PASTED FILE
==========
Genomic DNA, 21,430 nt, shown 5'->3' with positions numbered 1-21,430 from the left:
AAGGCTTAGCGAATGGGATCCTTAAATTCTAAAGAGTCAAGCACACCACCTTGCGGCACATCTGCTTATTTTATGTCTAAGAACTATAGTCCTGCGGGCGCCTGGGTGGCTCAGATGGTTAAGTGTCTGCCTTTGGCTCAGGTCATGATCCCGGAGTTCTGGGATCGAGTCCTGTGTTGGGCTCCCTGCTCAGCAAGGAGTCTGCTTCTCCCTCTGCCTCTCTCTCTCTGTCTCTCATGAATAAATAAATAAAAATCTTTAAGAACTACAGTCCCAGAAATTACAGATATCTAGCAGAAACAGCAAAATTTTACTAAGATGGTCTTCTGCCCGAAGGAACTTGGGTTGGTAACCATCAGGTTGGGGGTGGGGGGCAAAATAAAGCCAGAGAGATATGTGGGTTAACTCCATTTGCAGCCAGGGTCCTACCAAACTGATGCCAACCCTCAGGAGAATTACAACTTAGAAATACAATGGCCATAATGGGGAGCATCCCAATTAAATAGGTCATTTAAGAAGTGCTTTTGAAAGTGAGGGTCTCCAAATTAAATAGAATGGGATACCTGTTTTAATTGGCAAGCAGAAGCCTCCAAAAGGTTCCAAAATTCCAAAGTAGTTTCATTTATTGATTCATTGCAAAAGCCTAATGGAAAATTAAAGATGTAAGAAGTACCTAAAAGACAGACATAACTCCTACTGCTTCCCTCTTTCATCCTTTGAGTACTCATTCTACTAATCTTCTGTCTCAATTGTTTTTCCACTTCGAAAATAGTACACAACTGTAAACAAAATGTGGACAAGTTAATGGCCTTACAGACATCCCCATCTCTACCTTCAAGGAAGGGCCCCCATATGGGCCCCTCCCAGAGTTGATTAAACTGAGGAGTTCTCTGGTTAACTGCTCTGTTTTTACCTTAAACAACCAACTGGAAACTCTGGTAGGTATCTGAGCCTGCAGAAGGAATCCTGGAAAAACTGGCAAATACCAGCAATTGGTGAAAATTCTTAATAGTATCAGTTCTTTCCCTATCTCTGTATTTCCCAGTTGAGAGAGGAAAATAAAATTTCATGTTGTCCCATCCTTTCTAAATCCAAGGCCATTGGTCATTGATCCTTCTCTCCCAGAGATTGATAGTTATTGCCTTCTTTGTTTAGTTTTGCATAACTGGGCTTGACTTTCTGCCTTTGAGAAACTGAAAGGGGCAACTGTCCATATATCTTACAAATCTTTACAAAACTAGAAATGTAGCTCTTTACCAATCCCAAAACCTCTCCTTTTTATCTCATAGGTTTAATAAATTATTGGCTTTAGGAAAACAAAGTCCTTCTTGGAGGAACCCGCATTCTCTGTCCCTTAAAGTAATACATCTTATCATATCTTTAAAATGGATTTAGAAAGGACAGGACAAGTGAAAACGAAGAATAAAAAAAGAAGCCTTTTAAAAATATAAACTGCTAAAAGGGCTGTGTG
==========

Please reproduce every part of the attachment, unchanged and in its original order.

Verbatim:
Genomic DNA, 21,430 nt, shown 5'->3' with positions numbered 1-21,430 from the left:
AAGGCTTAGCGAATGGGATCCTTAAATTCTAAAGAGTCAAGCACACCACCTTGCGGCACATCTGCTTATTTTATGTCTAAGAACTATAGTCCTGCGGGCGCCTGGGTGGCTCAGATGGTTAAGTGTCTGCCTTTGGCTCAGGTCATGATCCCGGAGTTCTGGGATCGAGTCCTGTGTTGGGCTCCCTGCTCAGCAAGGAGTCTGCTTCTCCCTCTGCCTCTCTCTCTCTGTCTCTCATGAATAAATAAATAAAAATCTTTAAGAACTACAGTCCCAGAAATTACAGATATCTAGCAGAAACAGCAAAATTTTACTAAGATGGTCTTCTGCCCGAAGGAACTTGGGTTGGTAACCATCAGGTTGGGGGTGGGGGGCAAAATAAAGCCAGAGAGATATGTGGGTTAACTCCATTTGCAGCCAGGGTCCTACCAAACTGATGCCAACCCTCAGGAGAATTACAACTTAGAAATACAATGGCCATAATGGGGAGCATCCCAATTAAATAGGTCATTTAAGAAGTGCTTTTGAAAGTGAGGGTCTCCAAATTAAATAGAATGGGATACCTGTTTTAATTGGCAAGCAGAAGCCTCCAAAAGGTTCCAAAATTCCAAAGTAGTTTCATTTATTGATTCATTGCAAAAGCCTAATGGAAAATTAAAGATGTAAGAAGTACCTAAAAGACAGACATAACTCCTACTGCTTCCCTCTTTCATCCTTTGAGTACTCATTCTACTAATCTTCTGTCTCAATTGTTTTTCCACTTCGAAAATAGTACACAACTGTAAACAAAATGTGGACAAGTTAATGGCCTTACAGACATCCCCATCTCTACCTTCAAGGAAGGGCCCCCATATGGGCCCCTCCCAGAGTTGATTAAACTGAGGAGTTCTCTGGTTAACTGCTCTGTTTTTACCTTAAACAACCAACTGGAAACTCTGGTAGGTATCTGAGCCTGCAGAAGGAATCCTGGAAAAACTGGCAAATACCAGCAATTGGTGAAAATTCTTAATAGTATCAGTTCTTTCCCTATCTCTGTATTTCCCAGTTGAGAGAGGAAAATAAAATTTCATGTTGTCCCATCCTTTCTAAATCCAAGGCCATTGGTCATTGATCCTTCTCTCCCAGAGATTGATAGTTATTGCCTTCTTTGTTTAGTTTTGCATAACTGGGCTTGACTTTCTGCCTTTGAGAAACTGAAAGGGGCAACTGTCCATATATCTTACAAATCTTTACAAAACTAGAAATGTAGCTCTTTACCAATCCCAAAACCTCTCCTTTTTATCTCATAGGTTTAATAAATTATTGGCTTTAGGAAAACAAAGTCCTTCTTGGAGGAACCCGCATTCTCTGTCCCTTAAAGTAATACATCTTATCATATCTTTAAAATGGATTTAGAAAGGACAGGACAAGTGAAAACGAAGAATAAAAAAAGAAGCCTTTTAAAAATATAAACTGCTAAAAGGGCTGTGTG